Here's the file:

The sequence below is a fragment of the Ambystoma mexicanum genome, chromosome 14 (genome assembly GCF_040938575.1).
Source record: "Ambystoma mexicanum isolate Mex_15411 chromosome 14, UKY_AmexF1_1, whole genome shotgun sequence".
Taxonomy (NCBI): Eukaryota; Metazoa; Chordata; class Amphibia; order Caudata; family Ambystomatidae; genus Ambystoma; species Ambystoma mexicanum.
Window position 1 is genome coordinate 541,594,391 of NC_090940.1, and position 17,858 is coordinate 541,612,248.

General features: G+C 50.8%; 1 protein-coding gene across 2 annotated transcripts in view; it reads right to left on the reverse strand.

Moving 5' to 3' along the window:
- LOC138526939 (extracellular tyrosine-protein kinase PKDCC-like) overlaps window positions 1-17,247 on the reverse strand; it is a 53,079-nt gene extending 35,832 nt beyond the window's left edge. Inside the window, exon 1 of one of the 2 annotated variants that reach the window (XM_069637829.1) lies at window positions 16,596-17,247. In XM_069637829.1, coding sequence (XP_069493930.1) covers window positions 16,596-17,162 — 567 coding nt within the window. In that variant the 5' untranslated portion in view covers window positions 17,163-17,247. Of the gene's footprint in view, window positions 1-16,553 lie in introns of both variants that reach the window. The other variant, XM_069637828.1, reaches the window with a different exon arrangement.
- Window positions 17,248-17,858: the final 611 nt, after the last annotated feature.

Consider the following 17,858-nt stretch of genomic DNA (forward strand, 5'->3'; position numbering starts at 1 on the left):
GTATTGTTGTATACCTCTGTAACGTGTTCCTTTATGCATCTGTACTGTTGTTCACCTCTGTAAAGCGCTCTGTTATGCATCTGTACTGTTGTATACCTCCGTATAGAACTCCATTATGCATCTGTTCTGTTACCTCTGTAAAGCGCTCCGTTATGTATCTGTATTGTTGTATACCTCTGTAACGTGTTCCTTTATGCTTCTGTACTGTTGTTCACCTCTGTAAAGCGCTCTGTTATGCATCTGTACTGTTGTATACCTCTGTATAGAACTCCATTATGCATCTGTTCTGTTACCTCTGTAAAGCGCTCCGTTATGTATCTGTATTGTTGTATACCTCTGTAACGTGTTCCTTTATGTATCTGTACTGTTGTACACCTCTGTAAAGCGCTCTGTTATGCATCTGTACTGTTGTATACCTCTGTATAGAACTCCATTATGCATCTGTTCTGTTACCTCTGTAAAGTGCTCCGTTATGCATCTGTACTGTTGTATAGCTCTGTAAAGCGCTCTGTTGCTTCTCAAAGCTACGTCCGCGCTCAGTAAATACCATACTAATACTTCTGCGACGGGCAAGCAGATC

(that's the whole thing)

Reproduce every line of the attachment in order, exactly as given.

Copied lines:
The sequence below is a fragment of the Ambystoma mexicanum genome, chromosome 14 (genome assembly GCF_040938575.1).
Source record: "Ambystoma mexicanum isolate Mex_15411 chromosome 14, UKY_AmexF1_1, whole genome shotgun sequence".
Taxonomy (NCBI): Eukaryota; Metazoa; Chordata; class Amphibia; order Caudata; family Ambystomatidae; genus Ambystoma; species Ambystoma mexicanum.
Window position 1 is genome coordinate 541,594,391 of NC_090940.1, and position 17,858 is coordinate 541,612,248.

General features: G+C 50.8%; 1 protein-coding gene across 2 annotated transcripts in view; it reads right to left on the reverse strand.

Moving 5' to 3' along the window:
- LOC138526939 (extracellular tyrosine-protein kinase PKDCC-like) overlaps window positions 1-17,247 on the reverse strand; it is a 53,079-nt gene extending 35,832 nt beyond the window's left edge. Inside the window, exon 1 of one of the 2 annotated variants that reach the window (XM_069637829.1) lies at window positions 16,596-17,247. In XM_069637829.1, coding sequence (XP_069493930.1) covers window positions 16,596-17,162 — 567 coding nt within the window. In that variant the 5' untranslated portion in view covers window positions 17,163-17,247. Of the gene's footprint in view, window positions 1-16,553 lie in introns of both variants that reach the window. The other variant, XM_069637828.1, reaches the window with a different exon arrangement.
- Window positions 17,248-17,858: the final 611 nt, after the last annotated feature.

Consider the following 17,858-nt stretch of genomic DNA (forward strand, 5'->3'; position numbering starts at 1 on the left):
GTATTGTTGTATACCTCTGTAACGTGTTCCTTTATGCATCTGTACTGTTGTTCACCTCTGTAAAGCGCTCTGTTATGCATCTGTACTGTTGTATACCTCCGTATAGAACTCCATTATGCATCTGTTCTGTTACCTCTGTAAAGCGCTCCGTTATGTATCTGTATTGTTGTATACCTCTGTAACGTGTTCCTTTATGCTTCTGTACTGTTGTTCACCTCTGTAAAGCGCTCTGTTATGCATCTGTACTGTTGTATACCTCTGTATAGAACTCCATTATGCATCTGTTCTGTTACCTCTGTAAAGCGCTCCGTTATGTATCTGTATTGTTGTATACCTCTGTAACGTGTTCCTTTATGTATCTGTACTGTTGTACACCTCTGTAAAGCGCTCTGTTATGCATCTGTACTGTTGTATACCTCTGTATAGAACTCCATTATGCATCTGTTCTGTTACCTCTGTAAAGTGCTCCGTTATGCATCTGTACTGTTGTATAGCTCTGTAAAGCGCTCTGTTGCTTCTCAAAGCTACGTCCGCGCTCAGTAAATACCATACTAATACTTCTGCGACGGGCAAGCAGATC